nos-trum. pronunciation: \nos'-trum\. noun. Etymology: Latin, neuter of noster our, ours.
1. a medicine of secret composition recommended by its preparer but usually without scientific proof of its effectiveness.
2. a usually questionable remedy or scheme.
See here for more discussion.

Wednesday, March 10, 2010

Not Death Panels, but "Cut-Our-Losses" Panels
UPDATE:  Some grammatical and phrasing changes for clarity

Some of you probably heard about the Canadian Provincial Governor who came to the US last month to get his heart surgery done.  Some thought it a reflection on availability and quality of health care in Canada.  There was never any clear documentation for his reasons, although about a half-million Canadians are awaiting surgery, and several hundred thousand are awaiting referral for specialty care--by the government's own estimates.

But this case (click on the link) reported in the Toronto Sun (Mar 6) is a good example of how Comparative Effectiveness standards (touted by President Obama and the Democrats) would work.  A panel would judge whether any one treatment, or no treatment, would be the most effective.  And cost is always a part of this effectiveness review.  Cost is tied to what resources are available and how much value, in terms of survival or quality of life, a give treatment will likely provide.  In this case, a man with brain cancer was effectively denied surgery in Canada while the government studied whether his surgery would justify the cost.  Cancer is a time-sensitive illness.  Desperate and worried, he traveled to the Mayo Clinic at his own expense to get the surgery.  Upon his return, the government denied him coverage for the follow-on chemotherapy agent, once again based on whether it would effectively prolong his life to such an extent that the high expense of the drug (on the order of $9K per month) was justified.  Once the case reached the news media, provincial officials and national officials began pointing fingers at each other, claiming "not my fault."

This is not the first issue of this type in Canada:  Herceptin for breast cancer was another controversy.  Nor is Canada the only single-payer with this problem.  Europe, Great Britain in particular (drug-eluting stents for coronary artery disease), also are experiencing similar conflicts.

I recommend the article for the administrative decision-making process that unfolds when trying to make rational decisions about individuals' lives.  Understand clearly, that in a rational, centrally planned health care system, the Canadian review board made the right call.  It cannot afford to spend $100K on an operation, and another $100K on drug treatment for a case where survival may be poor.  That $200K could be used more effectively to save a number of lives from auto accidents, or treat other conditions that can be cured but are less costly.  In effect, they cut loose one person to save others (potentially).  It's like triage in a disaster casualty management scenario; resources are limited and the need is greater than can be met, so you prioritize to the maximum benefit of the whole.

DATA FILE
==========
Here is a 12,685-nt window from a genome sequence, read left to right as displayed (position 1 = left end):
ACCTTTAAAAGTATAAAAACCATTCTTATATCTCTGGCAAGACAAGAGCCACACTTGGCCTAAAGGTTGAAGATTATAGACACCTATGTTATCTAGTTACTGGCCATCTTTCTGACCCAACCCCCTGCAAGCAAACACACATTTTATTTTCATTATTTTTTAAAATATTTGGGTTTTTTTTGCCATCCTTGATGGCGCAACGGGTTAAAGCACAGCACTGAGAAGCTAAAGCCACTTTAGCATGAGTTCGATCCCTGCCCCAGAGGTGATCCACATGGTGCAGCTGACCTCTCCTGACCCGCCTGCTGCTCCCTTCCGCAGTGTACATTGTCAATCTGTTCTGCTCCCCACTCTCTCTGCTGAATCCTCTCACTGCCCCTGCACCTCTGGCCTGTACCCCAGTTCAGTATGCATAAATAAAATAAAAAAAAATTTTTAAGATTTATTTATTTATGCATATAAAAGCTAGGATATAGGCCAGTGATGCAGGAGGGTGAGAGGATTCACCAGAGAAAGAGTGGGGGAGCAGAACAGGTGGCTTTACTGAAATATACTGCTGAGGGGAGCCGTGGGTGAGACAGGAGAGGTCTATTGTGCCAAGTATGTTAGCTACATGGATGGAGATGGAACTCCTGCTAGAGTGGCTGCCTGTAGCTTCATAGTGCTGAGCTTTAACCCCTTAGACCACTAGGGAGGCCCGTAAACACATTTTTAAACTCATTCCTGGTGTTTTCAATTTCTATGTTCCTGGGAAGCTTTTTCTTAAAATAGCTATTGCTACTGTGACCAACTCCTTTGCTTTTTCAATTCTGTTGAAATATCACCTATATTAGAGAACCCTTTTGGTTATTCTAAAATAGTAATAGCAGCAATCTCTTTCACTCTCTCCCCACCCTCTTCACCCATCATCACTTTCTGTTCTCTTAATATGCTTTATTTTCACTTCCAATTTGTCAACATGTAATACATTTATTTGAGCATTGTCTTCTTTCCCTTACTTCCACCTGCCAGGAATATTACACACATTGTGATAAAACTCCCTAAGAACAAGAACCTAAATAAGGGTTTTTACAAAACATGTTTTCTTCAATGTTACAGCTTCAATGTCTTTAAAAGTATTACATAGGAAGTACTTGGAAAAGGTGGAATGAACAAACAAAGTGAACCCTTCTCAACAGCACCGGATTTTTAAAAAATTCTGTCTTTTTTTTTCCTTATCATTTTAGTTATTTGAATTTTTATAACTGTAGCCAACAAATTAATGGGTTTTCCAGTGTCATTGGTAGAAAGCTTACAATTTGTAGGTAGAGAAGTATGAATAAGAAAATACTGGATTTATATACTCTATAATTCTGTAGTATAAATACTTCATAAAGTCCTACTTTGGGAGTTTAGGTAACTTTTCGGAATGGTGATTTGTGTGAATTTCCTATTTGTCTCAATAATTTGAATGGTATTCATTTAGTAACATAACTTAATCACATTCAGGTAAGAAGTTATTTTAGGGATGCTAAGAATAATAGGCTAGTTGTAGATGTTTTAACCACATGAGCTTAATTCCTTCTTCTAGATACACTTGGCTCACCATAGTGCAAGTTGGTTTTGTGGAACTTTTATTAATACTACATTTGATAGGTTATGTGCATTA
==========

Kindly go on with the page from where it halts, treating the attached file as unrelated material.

If this thinking is starting to sound familiar, you're right.  Experts have argued about the "utilitarian calculus" for 300 years at least (John Stuart Mill, Jeremy Bentham, Karl Marx).  But before we vilify these approaches to maximum benefit as being cold, calculating, impersonal, and unfeeling, let's recognize that in our country people are cut loose from the health care system, too.  Only it's done here by price.  If you can't pay, you're outta luck.  We have safety nets, but they don't give the same benefit and quality that everybody else gets.

On the other hand, there are differences too.  We don't penalize those who choose another option for their care.  You may want only catastrophic coverage, or a Cadillac plan, or none at all.   In Canada's single payor system, practically speaking, there aren't any other choices. The system is funded through taxation.  By contrast, their private health care system is almost non-existent, and not for the non-wealthy.

The US has traditionally preferred freedom of choice, and tried to secure the safety of the lowest economic stratum through separate legislation (Medicare, Medicaid, WIC, etc).  The health care reform proposals will change that.  And, when you come down on one side or the other on the debate, it's important to recognize that both approaches have their good and bad side, and each is imperfect.

Resources are always limiting, so ask yourself this:  what makes you more uncomfortable, that some people have less access to healthcare, or that you personally, and others, may run up against a decision about your care that is not what you would choose (a different medicine, or surgery, or even denial of care)?  Said another way, are you willing to accept a cost-benefit decision that may not be what you, or others, want (or need) for the moral good of ensuring others the same access?

Answer that, and you'll learn something about yourself.

Doc  D

Opinions are entirely my own

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